This is a line uttered by one of the characters in Looper and pretty much sums up the problem with time travel films. They don’t make a huge amount of sense and the more you think about them, the less sense they make. Looper suffers from the same problem, but if you can just sit back and take the film at face value without trying to analyse it to within an inch of its life, then there’s a decent sci-fi action film with an intriguing premise.
Thirty years in the future, time travel has been invented and immediately outlawed. However, it’s still used by the criminal underworld to dispose of targets who are sent back and killed by hired hitmen or Loopers. Joe (Joseph Gordon-Levitt) is a Looper who breaks the most important rule – don’t let your target get away. Joe’s predicament is made all the more complicated when he discovers that the person sent back for him to kill is actually his future self. Old Joe (Bruce Willis) has engineered the time travel himself in order to kill a child who will grow up to be an organised crime leader known as The Rainmaker who caused the death of his wife. When young Joe becomes emotionally involved with the child’s mother (Emily Blunt), he has some tough decisions to make about whether to protect his own future or that of an innocent child.
Looper does an excellent job of creating a believable universe that’s not too removed from the one we live in, but removed enough to have a unique futuristic vibe. It looks superb throughout; writer and director Rian Johnson has done an excellent job of realising However, the time it takes to establish this universe is at the expense of the narrative, particularly in the film’s first third. There is a lot of playing around with the time travel and the subject of Loopers that never really goes anywhere and feels little more than a showcase of the films central ideas, albeit it in a fun and fast-paced way. It’s not for quite a while that old Joe actually shows up and the narrative gets some driving force.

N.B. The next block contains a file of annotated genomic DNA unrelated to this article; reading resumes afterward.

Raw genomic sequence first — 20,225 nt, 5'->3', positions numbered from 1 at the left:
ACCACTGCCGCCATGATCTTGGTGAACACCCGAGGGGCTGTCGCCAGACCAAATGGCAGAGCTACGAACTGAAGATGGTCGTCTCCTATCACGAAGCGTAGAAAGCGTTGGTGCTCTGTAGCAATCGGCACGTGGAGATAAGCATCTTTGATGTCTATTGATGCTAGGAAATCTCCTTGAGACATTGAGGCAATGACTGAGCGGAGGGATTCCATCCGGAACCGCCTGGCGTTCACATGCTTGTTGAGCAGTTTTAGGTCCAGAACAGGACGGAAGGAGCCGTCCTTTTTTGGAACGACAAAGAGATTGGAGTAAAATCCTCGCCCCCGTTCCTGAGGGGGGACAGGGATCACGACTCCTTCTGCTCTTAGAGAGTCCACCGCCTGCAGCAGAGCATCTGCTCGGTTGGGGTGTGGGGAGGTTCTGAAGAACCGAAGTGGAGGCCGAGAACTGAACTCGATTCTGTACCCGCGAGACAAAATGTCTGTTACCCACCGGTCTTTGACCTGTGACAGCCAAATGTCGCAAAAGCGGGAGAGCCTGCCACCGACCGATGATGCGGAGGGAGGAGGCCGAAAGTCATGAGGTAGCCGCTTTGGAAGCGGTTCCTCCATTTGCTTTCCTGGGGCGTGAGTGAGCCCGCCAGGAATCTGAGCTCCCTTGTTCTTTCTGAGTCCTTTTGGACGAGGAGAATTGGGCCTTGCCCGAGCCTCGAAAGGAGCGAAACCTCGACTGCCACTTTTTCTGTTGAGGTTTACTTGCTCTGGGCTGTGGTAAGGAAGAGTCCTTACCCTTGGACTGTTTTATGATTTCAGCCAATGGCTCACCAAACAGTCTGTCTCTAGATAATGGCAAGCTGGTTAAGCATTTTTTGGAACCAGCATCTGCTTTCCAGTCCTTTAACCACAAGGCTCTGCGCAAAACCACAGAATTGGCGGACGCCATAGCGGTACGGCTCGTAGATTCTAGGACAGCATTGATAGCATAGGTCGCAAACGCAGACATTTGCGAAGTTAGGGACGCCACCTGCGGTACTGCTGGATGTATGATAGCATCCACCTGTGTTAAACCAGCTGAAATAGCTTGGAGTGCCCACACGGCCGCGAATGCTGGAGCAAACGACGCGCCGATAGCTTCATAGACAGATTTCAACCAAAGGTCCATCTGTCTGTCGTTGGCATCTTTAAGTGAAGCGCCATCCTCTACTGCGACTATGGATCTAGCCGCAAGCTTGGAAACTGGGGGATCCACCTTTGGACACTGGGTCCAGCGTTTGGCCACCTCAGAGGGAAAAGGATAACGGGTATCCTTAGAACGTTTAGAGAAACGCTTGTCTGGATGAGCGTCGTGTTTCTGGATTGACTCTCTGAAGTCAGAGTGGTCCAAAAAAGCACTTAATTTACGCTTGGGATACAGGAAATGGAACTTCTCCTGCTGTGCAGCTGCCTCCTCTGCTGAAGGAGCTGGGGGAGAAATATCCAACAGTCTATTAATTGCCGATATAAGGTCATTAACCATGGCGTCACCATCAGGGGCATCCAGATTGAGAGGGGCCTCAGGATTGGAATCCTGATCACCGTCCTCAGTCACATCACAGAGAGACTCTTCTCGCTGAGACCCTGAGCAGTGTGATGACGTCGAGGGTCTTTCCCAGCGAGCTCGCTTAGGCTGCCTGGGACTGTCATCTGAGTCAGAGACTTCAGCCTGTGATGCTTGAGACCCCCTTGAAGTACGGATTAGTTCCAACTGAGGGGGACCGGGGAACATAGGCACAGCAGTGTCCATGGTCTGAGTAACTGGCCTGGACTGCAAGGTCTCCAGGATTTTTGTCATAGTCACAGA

Oddly, when the narrative starts to move forward, the pace of the film actually slows and we’re invited to invest more in the characters than the overall plot. This is particularly the case once we meet Emily Blunt’s character, Sara, and her son Cid who old Joe believes will grow up to become The Rainmaker. In fact, it’s Sara and Cid who actually offer the most emotional involvement in the film. Both young and old Joe aren’t particularly identifiable characters and their fate becomes rather less interesting than that of the young boy. Old Joe, especially, is a rather forgettable character, only really given gravitas by the presence of Bruce Willis.
About two thirds into the film, something strange happens. It sheds some of its sci-fi leanings and adopts a horror element that brings it closer to films such as Children of the Corn. This takes it in a direction different to that painted by what’s occurred previously, which may not be to everyone’s tastes. At times it feels like the film is having some kind of identity crisis, unsure of what it wants to be, although it manages to keep on track just enough to maintain overall focus.
Some have said that Looper is ‘the new Matrix’ but those claims are a little misguided. It doesn’t have the originality of the Wachowski’s 1999 mindbender but is still a worthy addition to the sc-fi genre, more akin to the likes of Twelve Monkeys, although again, not quite up to those standards. Yes there are plot holes if you go looking for them and plenty to debate but if you enjoy the film for what it is and put the urge to pick it to pieces to one side, then it’s a movie with plenty of merit even if it fails to be the classic many predicted it would be.